In the case of monochrome operation, such as in air to ground (mapping) or air to air presentations, the radar video is for example shown in green with 320 lines for bearing, approximately 300 dots per line for range and eight video levels representing eight tones of green ranging between a light green and a dark green. The lines are traced out without interlacing with a frame recurrence frequency of 50 Hz and a scan time of better than 20 ms, so as to leave a certain amount of time for the display of the symbols by means of a random scan. These successive scans may have, for example, respective value of 16 ms and 4 ms.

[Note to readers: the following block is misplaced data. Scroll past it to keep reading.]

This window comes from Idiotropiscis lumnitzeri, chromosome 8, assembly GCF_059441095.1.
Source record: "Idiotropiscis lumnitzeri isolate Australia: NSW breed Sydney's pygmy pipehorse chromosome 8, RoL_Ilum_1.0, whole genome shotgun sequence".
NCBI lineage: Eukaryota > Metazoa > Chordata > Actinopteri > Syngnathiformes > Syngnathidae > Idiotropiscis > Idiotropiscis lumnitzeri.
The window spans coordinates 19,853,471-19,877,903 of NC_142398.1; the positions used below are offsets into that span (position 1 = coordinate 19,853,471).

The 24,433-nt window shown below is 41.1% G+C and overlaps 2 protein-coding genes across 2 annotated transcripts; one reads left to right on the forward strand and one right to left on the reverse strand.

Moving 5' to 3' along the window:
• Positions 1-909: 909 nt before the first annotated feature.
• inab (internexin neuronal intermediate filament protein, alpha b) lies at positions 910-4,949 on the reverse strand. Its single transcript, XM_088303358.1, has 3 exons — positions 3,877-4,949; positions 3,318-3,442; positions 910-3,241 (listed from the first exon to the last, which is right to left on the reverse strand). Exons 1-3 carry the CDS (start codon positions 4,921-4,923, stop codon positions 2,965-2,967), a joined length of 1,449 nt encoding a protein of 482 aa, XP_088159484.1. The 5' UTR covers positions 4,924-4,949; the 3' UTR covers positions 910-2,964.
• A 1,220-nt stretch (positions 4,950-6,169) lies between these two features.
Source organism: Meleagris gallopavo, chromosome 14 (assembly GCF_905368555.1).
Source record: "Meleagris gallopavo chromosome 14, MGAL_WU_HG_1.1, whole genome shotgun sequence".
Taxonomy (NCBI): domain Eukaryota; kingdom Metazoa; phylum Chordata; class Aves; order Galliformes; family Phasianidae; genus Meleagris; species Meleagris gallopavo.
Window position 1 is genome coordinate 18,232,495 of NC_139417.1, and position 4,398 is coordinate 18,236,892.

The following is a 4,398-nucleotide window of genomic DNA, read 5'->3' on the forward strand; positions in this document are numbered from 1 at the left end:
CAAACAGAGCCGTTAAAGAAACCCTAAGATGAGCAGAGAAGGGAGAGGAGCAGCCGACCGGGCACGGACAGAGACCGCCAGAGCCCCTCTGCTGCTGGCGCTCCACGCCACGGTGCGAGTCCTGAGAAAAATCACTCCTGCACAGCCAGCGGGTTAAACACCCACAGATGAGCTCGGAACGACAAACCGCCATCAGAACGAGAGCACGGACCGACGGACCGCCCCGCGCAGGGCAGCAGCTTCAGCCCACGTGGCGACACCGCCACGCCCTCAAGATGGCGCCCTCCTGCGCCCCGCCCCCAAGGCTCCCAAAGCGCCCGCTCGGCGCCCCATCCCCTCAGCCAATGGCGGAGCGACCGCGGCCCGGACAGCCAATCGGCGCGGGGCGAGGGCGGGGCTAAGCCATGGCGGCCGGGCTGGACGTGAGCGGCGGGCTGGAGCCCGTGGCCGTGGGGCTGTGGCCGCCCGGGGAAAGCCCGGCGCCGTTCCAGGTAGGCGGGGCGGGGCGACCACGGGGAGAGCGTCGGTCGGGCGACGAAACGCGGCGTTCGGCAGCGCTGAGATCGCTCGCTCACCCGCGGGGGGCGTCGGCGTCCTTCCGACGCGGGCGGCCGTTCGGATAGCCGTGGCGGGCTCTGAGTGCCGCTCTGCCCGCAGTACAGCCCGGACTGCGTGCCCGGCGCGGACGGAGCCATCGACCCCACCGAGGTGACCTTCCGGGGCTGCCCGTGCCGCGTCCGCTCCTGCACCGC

In the case of two-color operation, certain echoes need to appear in a second color, such as echoes which are situated above a safety level and are considered dangerous, and which it is desired to display in red. Consequently, it becomes necessary to trace two frames on the screen, one in green and the other in red. In a color cathode-ray tube of the penetration type, the color of the trace is obtained by selecting the very high voltage which is used to supply the tube. The change in the very high voltage from one level to another in order to change colour cannot be performed instantaneously and it is not feasible to trace dots of different colours in the same line or in two successive lines in a frame. When the digital memory 9 is read for the first time dots of a first color such as green may be traced and then, when it is next read, dots of a second color such as red may be traced. With a frame time of 16 ms for a 320 line scan, a complete radar image made up of two frames is displayed in 40 ms, i.e. at a repetition frequency of 25 Hz. The two frames are produced by interlacing as shown in one part of FIG. 2, where a trace I1 is shown in solid lines and a trace I2 in broken lines. The trace may be made by interlacing odd and even lines and by interlacing first and second colors, in the way which is described below with reference to FIG. 5.